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Myanmar to curb use of US dollar to stabilise domestic currency

Dollar and kyat notes Image copyright AFP
Image caption One dollar will give you more than 1,200 kyat

Myanmar has announced it will curb the widespread use of US dollars by firms, to stabilise the tumbling domestic currency, the kyat.

The central bank has revoked foreign exchange licenses from businesses ranging from hotels and restaurants to golf clubs and hospitals.

It said a growing preference for the US dollar has spurred demand for it, and led to "exchange rate instability".

The US dollar is used widely in the tourism industry.

Since the end of military rule in 2011, Myanmar has launched economic reforms, adopting a floating rate for the kyat.

The licences, however, have allowed many people to use the dollar for domestic transactions, bypassing the local financial system.

The kyat has fallen more than 20% so far this year, making it one of the worst-performing currencies in the region.

'Dollarisation'

In a statement, the country's central bank said the special licenses were revoked to combat "dollarisation".

"Because of payments and sales in dollars, there has been dollarisation leading to an increased need for dollars, weakening the 'Kyat' and causing exchange rate instability," the national lender said.

With an exchange rate of more than 1,200 kyat to one dollar, larger cash transactions require stacks of bank notes if not conducted in US dollars.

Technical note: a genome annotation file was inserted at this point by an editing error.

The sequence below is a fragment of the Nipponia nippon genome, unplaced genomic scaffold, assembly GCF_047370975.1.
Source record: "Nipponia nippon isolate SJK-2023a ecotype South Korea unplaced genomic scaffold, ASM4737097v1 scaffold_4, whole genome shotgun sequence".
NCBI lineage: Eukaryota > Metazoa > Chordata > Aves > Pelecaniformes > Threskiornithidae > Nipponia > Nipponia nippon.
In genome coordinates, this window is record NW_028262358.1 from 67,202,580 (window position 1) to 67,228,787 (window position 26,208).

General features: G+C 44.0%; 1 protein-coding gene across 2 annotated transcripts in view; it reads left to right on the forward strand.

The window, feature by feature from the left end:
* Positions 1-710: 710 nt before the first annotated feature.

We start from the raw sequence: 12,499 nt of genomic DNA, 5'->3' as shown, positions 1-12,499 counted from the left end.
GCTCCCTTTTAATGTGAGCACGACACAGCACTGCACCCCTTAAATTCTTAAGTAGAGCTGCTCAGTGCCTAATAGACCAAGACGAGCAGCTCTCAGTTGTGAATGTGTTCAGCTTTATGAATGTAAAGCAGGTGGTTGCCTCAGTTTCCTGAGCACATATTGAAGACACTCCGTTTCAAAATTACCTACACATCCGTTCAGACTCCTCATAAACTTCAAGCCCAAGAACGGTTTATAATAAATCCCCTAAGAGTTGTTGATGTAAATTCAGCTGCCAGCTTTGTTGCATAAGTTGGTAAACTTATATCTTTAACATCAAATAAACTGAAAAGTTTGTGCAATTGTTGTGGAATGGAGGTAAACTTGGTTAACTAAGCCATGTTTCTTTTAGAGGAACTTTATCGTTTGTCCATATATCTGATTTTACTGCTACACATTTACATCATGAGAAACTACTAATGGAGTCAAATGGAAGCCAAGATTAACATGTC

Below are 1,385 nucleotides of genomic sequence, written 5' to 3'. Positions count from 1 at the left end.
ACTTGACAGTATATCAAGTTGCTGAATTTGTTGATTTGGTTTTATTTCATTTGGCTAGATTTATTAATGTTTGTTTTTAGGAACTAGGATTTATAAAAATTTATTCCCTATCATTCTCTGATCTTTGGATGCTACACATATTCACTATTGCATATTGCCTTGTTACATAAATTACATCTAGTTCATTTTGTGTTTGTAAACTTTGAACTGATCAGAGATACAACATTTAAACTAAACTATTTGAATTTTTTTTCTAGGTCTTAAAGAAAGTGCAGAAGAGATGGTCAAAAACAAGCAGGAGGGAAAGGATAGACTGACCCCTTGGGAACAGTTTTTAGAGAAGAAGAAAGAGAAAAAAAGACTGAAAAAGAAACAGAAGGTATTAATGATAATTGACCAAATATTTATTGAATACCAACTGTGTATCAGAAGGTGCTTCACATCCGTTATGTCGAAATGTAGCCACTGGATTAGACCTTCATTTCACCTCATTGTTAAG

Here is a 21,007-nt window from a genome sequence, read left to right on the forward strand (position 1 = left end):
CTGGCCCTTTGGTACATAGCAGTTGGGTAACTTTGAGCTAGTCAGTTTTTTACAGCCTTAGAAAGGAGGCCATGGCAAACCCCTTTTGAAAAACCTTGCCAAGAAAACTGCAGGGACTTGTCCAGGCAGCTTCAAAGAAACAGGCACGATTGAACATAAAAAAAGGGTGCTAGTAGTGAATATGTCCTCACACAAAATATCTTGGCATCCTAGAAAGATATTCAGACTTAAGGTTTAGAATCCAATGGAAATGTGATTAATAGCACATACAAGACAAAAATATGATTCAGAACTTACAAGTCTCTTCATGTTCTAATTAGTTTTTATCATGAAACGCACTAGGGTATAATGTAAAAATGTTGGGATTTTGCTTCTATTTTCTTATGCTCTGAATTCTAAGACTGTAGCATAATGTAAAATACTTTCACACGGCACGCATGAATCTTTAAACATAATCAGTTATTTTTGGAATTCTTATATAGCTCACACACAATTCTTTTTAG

Image copyright Getty Images
Image caption Larger amounts would likely have to be paid with huge stacks of kyat notes

Cutting down on cash

After the changes, only banks and official money changers will still be allowed to exchange dollars. Other companies will have to return their permits by 30 November.

According to the statement, all hotels, travel agencies, restaurants, duty free shops, airlines, hospitals, freight forwarders, telecom enterprises, media, apartments, super markets, souvenir shops, gold clubs and the military-owned Myanmar Economic Holding will have to give back their licences.

The bank said the move was intended to promote the use of kyat in making payments for goods and services within the country and to cut down the use of cash by encouraging domestic debit cards and credit cards, internal payment cards and online payment system.

Myanmar is not the only country in Asia where the US dollar is used as an unofficial second currency, essentially replacing the national currency for all larger transactions.

In Cambodia, the US dollar is also used alongside the domestic currency, the riel, which is used mostly for fractional dollar amounts.

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